Misc. TrashI’m the first to admit I watch some garbage, but rarely have I watched something so bad that I felt completely ashamed of myself for owning it – however this, ladies and gentlemen is hands down the worst thing I’ve ever owned. Me and a few buddies picked this up for a joke about ten years back while at university, but we weren’t prepared for what was in store – an hour of the most painfully awkward comedy ever put to video.


UK, 1993, Eugene O’Connor

Playing for Laughs

Big Break, for our non UK based readers, was a fairly entertaining Saturday night entertainment game-show based around the game of snooker, presented by the comedian Jim Davidson and snooker pro, John Virgo. The show would invite hapless, badly dressed couples to compete at games of snooker and trick shots, split up between short comedy sketches playing up to how boring John Virgo was. I liked it at the time, but in retrospect it sounds like complete car crash TV – and it probably was.

So successful was the show (it ran for at least ten years) that they decided to do a few spin-off tours. Playing for laughs is a recorded version of one of these tours – and Christ is it hard work. The show is based around snooker legend John Virgo’s trick shots and his ability to do bad impressions of other snooker players in front of a pitifully small audience. Seriously, there are like, fifty people at this show, max.

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On paper, this doesn’t sound very promising, but there is gold hiding just below the surface in the shape of ‘co-host’ Mickey Pugh. I don’t know why Jim Davidson couldn’t be part of the tour. He isn’t the best comedian at the best of times, but at least he knew a few funny jokes. Mickey Pugh on the other hand is the cut price version and from the minute he entered the stage I knew I was in for a good time. Not one of his jokes are funny, but I’ll be damned if he isn’t fully committed to delivering lame punchlines.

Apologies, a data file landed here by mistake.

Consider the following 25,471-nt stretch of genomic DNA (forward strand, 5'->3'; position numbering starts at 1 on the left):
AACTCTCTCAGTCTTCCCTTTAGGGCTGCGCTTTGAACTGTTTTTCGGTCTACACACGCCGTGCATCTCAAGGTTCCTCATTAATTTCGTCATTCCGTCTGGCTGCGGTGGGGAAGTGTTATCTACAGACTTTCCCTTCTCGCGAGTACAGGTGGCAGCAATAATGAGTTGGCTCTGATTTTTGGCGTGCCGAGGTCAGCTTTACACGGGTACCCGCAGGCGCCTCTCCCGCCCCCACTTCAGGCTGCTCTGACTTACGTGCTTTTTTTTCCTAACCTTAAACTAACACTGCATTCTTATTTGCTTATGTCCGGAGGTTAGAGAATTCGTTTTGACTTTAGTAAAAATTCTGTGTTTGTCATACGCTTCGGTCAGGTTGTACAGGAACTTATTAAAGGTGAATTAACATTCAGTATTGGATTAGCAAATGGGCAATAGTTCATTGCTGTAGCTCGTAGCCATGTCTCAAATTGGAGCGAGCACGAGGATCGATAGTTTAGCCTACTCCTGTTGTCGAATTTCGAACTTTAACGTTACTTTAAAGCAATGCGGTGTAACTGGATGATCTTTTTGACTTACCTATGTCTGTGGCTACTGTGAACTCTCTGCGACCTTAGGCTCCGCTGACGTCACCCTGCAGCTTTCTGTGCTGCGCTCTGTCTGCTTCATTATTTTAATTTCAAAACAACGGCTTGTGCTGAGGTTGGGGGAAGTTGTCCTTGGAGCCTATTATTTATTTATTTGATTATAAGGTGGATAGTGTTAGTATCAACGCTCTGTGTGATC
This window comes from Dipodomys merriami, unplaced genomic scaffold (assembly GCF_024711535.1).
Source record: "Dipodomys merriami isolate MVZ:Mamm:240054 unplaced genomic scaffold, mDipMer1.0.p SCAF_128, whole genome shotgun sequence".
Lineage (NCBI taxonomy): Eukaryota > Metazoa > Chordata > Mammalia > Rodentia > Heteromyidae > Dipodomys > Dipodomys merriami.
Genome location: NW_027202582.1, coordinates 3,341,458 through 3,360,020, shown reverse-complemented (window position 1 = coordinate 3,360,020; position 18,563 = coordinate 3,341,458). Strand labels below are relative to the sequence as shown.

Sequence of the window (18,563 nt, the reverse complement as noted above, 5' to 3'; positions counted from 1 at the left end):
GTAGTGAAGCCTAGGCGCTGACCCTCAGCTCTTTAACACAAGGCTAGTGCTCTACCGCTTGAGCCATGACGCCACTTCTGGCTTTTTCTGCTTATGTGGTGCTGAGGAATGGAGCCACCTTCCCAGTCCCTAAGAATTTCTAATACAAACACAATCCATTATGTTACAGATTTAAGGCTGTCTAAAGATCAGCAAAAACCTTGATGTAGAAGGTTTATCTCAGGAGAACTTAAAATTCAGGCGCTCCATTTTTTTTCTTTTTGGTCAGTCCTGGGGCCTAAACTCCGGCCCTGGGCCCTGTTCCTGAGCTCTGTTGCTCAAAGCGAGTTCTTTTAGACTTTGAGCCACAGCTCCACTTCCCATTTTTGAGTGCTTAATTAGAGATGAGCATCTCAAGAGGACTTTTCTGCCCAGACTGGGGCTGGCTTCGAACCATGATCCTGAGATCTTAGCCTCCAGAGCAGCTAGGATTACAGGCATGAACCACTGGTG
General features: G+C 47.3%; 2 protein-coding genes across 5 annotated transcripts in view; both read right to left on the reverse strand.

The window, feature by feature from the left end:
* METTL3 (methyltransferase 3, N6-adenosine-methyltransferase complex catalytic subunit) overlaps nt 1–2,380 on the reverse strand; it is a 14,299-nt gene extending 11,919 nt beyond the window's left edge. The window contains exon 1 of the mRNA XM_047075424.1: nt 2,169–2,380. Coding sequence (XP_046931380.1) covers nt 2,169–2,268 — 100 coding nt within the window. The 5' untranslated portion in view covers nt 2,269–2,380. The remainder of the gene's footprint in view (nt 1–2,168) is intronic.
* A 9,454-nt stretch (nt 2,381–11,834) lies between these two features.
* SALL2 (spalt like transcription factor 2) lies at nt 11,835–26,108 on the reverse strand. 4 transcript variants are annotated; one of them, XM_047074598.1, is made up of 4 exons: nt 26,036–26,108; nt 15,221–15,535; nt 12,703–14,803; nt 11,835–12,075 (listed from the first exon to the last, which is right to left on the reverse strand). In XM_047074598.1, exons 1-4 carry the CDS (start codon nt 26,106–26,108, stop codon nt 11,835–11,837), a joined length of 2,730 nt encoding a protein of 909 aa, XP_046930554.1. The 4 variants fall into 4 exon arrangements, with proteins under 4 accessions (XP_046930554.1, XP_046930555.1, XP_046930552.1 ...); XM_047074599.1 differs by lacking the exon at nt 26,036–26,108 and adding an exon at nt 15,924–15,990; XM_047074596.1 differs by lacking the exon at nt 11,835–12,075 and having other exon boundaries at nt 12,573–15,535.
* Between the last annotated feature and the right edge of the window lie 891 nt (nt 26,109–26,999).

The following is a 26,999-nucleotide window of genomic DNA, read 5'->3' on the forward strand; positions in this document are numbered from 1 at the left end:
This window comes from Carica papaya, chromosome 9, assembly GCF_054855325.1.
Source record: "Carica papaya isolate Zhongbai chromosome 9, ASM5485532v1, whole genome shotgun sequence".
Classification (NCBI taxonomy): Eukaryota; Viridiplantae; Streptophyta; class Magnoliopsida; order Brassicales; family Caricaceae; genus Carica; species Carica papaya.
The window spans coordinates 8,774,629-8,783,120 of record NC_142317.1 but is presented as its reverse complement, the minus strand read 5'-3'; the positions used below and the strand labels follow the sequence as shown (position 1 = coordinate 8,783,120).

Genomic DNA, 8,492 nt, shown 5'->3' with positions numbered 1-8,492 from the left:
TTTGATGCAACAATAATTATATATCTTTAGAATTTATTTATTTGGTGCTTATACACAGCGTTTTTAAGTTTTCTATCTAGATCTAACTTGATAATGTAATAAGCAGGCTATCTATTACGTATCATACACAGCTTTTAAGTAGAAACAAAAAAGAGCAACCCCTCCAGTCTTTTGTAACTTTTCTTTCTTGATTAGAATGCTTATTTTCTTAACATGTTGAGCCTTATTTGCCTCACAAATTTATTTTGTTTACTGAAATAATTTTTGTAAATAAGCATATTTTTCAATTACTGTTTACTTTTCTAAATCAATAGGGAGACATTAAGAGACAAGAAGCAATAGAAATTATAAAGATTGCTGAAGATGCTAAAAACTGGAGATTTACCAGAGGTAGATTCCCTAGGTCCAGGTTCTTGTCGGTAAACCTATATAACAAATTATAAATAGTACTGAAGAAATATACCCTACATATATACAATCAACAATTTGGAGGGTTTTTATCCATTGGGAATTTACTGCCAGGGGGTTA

After the cringe worthy opening sequence, we’re treated to a couple of trick shots which are, admittedly, pretty impressive but hardly interesting to watch. Then, ten minutes in, just as you’ll be contemplating switching it off, the first priceless WTF moment happens when Hooks from Police Academy (Marion Ramsey) shows up, complete with a whistle and a massive plastic water-pistol. Hooks insists she traveled all the way from the USA because she heard there was a rowdy crowd in the studio. I spent the rest of the show praying for Michael Winslow to show up. Sadly, I was let down.

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From this point on, we are treated to a succession of incredibly awkward ‘celebrity’ appearances. Most of whom were staples of Saturday night entertainment. Soap stars, musical performers, radio DJs, Police Academy actresses, you name it. If they were available, and cheap, they were booked. The more obscure the celebrities become, the more surreal it all gets. The worst one being old time crooner, Jess Conrad who tries his best to be worse than everybody else.





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But the best part is when the 16 year old daughter of one of the guests is brought on stage, for ‘fun’. After a few trick shots, John Virgo pulls her aside for a really cringy chat that feels as though you’re eavesdropping on a quiet moment between your sister and your creepy uncle. It all gets a bit touchy feely and makes for genuinely uncomfortable viewing. While I’m certain it’s all innocent and out of context, you still don’t really see Virgo hugging anyone else quite as much as he does with this girl.